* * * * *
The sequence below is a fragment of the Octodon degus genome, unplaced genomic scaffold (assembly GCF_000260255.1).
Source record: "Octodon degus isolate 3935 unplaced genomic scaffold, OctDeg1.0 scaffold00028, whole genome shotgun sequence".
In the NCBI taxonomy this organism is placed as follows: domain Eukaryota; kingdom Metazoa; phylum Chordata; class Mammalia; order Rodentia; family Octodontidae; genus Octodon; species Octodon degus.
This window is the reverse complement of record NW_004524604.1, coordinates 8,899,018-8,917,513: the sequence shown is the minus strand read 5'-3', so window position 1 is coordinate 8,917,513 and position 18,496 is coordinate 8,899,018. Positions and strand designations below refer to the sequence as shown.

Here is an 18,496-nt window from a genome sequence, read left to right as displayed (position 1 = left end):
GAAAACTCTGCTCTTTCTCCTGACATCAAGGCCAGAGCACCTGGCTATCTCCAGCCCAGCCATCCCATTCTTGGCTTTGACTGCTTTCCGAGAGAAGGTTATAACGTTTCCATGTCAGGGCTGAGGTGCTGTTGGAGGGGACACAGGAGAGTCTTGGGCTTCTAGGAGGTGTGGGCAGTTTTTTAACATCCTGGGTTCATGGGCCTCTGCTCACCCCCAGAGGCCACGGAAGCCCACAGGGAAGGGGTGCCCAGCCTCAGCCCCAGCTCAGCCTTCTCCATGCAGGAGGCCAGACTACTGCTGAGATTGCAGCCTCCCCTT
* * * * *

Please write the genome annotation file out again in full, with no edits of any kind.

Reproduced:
The sequence below is a fragment of the Octodon degus genome, unplaced genomic scaffold (assembly GCF_000260255.1).
Source record: "Octodon degus isolate 3935 unplaced genomic scaffold, OctDeg1.0 scaffold00028, whole genome shotgun sequence".
In the NCBI taxonomy this organism is placed as follows: domain Eukaryota; kingdom Metazoa; phylum Chordata; class Mammalia; order Rodentia; family Octodontidae; genus Octodon; species Octodon degus.
This window is the reverse complement of record NW_004524604.1, coordinates 8,899,018-8,917,513: the sequence shown is the minus strand read 5'-3', so window position 1 is coordinate 8,917,513 and position 18,496 is coordinate 8,899,018. Positions and strand designations below refer to the sequence as shown.

Here is an 18,496-nt window from a genome sequence, read left to right as displayed (position 1 = left end):
GAAAACTCTGCTCTTTCTCCTGACATCAAGGCCAGAGCACCTGGCTATCTCCAGCCCAGCCATCCCATTCTTGGCTTTGACTGCTTTCCGAGAGAAGGTTATAACGTTTCCATGTCAGGGCTGAGGTGCTGTTGGAGGGGACACAGGAGAGTCTTGGGCTTCTAGGAGGTGTGGGCAGTTTTTTAACATCCTGGGTTCATGGGCCTCTGCTCACCCCCAGAGGCCACGGAAGCCCACAGGGAAGGGGTGCCCAGCCTCAGCCCCAGCTCAGCCTTCTCCATGCAGGAGGCCAGACTACTGCTGAGATTGCAGCCTCCCCTT